14. The method of claim 7, further comprising the step of treating the dynamic leaving or joining of a respective packet flow where the reserved resource of one leaving flow is not given back to the router immediately, where the router is instructed to wait for a short period of time to be reused by a new joining flow of the same session.
15. A packet-switching data network, comprising:
a receiver terminal connected with at least one sender terminal, where the receiver terminal is connected with each sender terminal by a plurality of routers, where the receiver terminal is operable to reserve a plurality of packet flows between the receiver terminal and the sender terminal for a terminal session, where the receiver terminal is operable to create a partial reservation for a packet flow between the receiver terminal and the sender terminal, where the routers are operable to generate a bottleneck indication that is sent to the receiver terminal if a respective packet flow cannot satisfy a predefined level of QoS, and where the receiver terminal includes a route optimization module with a dynamic resource reservation algorithm that recalculates an optimal resource distribution of the packet flows of the same terminal session to achieve an optimal level of performance.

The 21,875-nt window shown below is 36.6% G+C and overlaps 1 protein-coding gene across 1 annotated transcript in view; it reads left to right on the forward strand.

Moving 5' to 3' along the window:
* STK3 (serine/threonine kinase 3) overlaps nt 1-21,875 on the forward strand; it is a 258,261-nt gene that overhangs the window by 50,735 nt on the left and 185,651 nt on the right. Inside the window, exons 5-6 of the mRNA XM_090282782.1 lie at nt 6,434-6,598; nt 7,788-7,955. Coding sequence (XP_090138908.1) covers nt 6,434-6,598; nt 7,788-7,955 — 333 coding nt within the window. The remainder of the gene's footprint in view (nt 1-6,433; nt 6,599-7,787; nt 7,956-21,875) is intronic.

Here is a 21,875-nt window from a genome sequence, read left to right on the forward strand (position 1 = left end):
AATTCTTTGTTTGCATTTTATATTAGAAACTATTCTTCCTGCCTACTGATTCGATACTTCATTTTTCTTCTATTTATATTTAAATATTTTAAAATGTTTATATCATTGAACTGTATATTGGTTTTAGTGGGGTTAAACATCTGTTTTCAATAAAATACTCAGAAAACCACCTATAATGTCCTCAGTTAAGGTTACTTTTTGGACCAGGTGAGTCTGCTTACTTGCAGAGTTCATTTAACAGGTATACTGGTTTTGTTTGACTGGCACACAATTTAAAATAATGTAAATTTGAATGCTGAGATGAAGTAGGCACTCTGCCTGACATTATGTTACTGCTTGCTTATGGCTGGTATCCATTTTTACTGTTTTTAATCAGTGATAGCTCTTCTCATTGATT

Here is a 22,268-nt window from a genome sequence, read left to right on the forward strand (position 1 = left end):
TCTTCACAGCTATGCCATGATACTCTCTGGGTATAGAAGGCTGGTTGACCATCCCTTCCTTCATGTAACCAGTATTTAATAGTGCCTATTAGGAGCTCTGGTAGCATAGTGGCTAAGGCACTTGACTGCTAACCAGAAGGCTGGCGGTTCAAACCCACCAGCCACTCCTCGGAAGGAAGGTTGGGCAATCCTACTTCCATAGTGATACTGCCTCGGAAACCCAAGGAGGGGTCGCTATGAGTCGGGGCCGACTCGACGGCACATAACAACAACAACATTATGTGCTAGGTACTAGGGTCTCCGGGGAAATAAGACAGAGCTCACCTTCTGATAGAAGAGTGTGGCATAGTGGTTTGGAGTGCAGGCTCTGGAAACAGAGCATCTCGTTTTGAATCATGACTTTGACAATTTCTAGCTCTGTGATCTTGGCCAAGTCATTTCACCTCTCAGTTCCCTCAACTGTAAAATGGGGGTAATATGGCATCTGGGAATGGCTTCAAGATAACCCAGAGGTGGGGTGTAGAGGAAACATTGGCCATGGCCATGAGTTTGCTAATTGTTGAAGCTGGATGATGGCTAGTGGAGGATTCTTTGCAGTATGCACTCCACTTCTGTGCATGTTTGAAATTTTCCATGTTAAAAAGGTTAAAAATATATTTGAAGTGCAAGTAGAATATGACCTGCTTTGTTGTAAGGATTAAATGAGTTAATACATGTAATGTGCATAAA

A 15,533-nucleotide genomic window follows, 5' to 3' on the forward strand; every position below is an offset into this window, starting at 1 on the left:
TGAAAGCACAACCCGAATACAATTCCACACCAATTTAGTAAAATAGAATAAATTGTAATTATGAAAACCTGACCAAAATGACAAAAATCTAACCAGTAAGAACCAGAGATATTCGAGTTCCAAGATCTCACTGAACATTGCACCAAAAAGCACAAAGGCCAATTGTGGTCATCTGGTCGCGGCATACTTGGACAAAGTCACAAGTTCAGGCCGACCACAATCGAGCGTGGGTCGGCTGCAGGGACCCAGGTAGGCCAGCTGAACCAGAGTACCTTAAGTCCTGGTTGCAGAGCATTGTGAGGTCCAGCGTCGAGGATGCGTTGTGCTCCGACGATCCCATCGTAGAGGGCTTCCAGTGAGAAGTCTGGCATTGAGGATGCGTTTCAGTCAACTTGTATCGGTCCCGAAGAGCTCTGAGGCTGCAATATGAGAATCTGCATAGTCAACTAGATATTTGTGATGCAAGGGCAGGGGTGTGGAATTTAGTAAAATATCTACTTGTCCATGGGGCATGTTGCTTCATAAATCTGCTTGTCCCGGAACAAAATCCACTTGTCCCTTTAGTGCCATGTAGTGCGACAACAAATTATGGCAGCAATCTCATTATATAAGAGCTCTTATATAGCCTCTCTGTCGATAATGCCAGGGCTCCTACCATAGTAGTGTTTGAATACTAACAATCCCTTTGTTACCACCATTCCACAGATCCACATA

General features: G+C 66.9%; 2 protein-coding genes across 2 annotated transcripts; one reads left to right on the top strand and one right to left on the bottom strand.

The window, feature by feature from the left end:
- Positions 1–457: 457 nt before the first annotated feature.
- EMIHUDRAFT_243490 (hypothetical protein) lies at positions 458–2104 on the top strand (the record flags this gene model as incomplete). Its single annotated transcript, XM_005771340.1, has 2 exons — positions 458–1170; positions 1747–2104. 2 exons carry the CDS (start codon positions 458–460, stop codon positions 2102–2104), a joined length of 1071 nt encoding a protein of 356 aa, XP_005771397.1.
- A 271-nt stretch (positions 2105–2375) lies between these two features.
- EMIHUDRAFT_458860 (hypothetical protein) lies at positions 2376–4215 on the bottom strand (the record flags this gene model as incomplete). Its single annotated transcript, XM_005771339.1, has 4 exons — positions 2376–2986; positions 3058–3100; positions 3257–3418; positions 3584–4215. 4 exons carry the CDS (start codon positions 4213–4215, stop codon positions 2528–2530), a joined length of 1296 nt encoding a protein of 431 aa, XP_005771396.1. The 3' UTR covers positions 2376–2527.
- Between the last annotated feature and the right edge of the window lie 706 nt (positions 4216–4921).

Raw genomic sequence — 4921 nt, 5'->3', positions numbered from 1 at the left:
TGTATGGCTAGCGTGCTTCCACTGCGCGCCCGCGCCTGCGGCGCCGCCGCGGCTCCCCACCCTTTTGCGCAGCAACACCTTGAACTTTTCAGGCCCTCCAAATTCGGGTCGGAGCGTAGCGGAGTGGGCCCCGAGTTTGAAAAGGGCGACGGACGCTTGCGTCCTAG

16. A method of controlling data flows between a receiver terminal and a sender terminal in a data network, comprising the steps of:
reserving a plurality of data flow resources for a terminal session having a plurality of data flows at a plurality of routers connected with the receiver terminal and the sender terminal;
generating a feedback message with a respective router that is sent to the receiver terminal if a bottleneck occurs at the respective router; and
using a dynamic adjustment algorithm to adjust the packet flows at the routers to obtain an optimal flow reservation distribution.
Description
FIELD OF THE INVENTION

[0001] The present invention relates generally to resource reservation in data networks and more particularly, to a dynamic resource reservation protocol for use by receiver terminals having multiple data flows.

BACKGROUND OF THE INVENTION